Rethinking Class-Discrimination Based CNN Channel Pruning

Yuchen Liu, David Wentzlaff, S. Y. Kung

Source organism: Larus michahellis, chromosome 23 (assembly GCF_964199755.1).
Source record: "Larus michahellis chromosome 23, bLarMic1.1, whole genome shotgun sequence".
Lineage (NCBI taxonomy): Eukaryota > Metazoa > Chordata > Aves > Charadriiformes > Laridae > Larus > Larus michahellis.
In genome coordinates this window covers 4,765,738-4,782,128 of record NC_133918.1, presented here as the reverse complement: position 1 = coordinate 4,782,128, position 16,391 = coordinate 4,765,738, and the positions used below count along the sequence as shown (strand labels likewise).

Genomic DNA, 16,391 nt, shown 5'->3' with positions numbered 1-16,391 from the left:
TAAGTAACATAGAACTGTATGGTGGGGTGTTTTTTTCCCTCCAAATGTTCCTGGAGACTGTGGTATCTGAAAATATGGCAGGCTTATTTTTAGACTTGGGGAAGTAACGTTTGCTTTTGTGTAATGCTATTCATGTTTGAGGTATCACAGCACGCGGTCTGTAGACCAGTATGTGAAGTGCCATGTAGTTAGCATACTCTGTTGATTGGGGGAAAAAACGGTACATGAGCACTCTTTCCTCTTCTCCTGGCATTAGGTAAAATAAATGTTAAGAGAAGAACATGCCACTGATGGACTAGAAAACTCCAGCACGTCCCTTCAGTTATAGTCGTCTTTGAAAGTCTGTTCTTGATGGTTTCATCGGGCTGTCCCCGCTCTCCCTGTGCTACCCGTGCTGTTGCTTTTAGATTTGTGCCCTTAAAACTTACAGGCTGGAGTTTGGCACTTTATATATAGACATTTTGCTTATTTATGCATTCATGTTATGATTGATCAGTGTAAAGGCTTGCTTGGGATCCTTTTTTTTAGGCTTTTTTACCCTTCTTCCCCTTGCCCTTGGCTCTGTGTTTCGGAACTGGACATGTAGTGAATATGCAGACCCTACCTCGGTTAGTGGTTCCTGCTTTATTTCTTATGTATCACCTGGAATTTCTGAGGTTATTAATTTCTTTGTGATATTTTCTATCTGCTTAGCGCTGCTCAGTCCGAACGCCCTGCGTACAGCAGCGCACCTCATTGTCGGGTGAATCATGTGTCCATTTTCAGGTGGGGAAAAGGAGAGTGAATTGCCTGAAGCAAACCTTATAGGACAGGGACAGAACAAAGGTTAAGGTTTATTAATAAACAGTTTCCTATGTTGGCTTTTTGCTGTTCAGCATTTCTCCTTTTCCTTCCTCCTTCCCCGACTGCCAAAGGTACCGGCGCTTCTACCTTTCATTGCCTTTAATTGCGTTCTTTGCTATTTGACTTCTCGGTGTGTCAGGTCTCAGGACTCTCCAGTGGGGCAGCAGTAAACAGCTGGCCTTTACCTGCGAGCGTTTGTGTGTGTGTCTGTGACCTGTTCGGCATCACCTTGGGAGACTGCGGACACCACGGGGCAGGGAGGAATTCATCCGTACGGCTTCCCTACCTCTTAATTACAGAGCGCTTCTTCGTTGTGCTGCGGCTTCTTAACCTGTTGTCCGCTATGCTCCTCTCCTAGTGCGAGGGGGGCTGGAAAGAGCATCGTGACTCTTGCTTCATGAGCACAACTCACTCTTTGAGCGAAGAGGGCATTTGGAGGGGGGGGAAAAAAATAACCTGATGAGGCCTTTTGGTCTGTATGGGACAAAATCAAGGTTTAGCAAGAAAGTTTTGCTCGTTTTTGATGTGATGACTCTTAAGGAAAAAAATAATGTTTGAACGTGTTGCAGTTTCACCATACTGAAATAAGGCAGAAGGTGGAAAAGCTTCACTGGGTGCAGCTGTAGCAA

Channel pruning has received ever-increasing focus on network compression. In particular, class-discrimination based channel pruning has made major headway, as it fits seamlessly with the classification objective of CNNs and provides good explainability. Prior works singly propose and evaluate their discriminant functions, while further study on the effectiveness of the adopted metrics is absent. To this end, we initiate the first study on the effectiveness of a broad range of discriminant functions on channel pruning. Conventional single-variate binary-class statistics like Student's T-Test are also included in our study via an intuitive generalization. The winning metric of our study has a greater ability to select informative channels over other state-of-the-art methods, which is substantiated by our qualitative and quantitative analysis. Moreover, we develop a FLOP-normalized sensitivity analysis scheme to automate the structural pruning procedure. On CIFAR-10, CIFAR-100, and ILSVRC-2012 datasets, our pruned models achieve higher accuracy with less inference cost compared to state-of-the-art results. For example, on ILSVRC-2012, our 44.3% FLOPs-pruned ResNet-50 has only a 0.3% top-1 accuracy drop, which significantly outperforms the state of the art.

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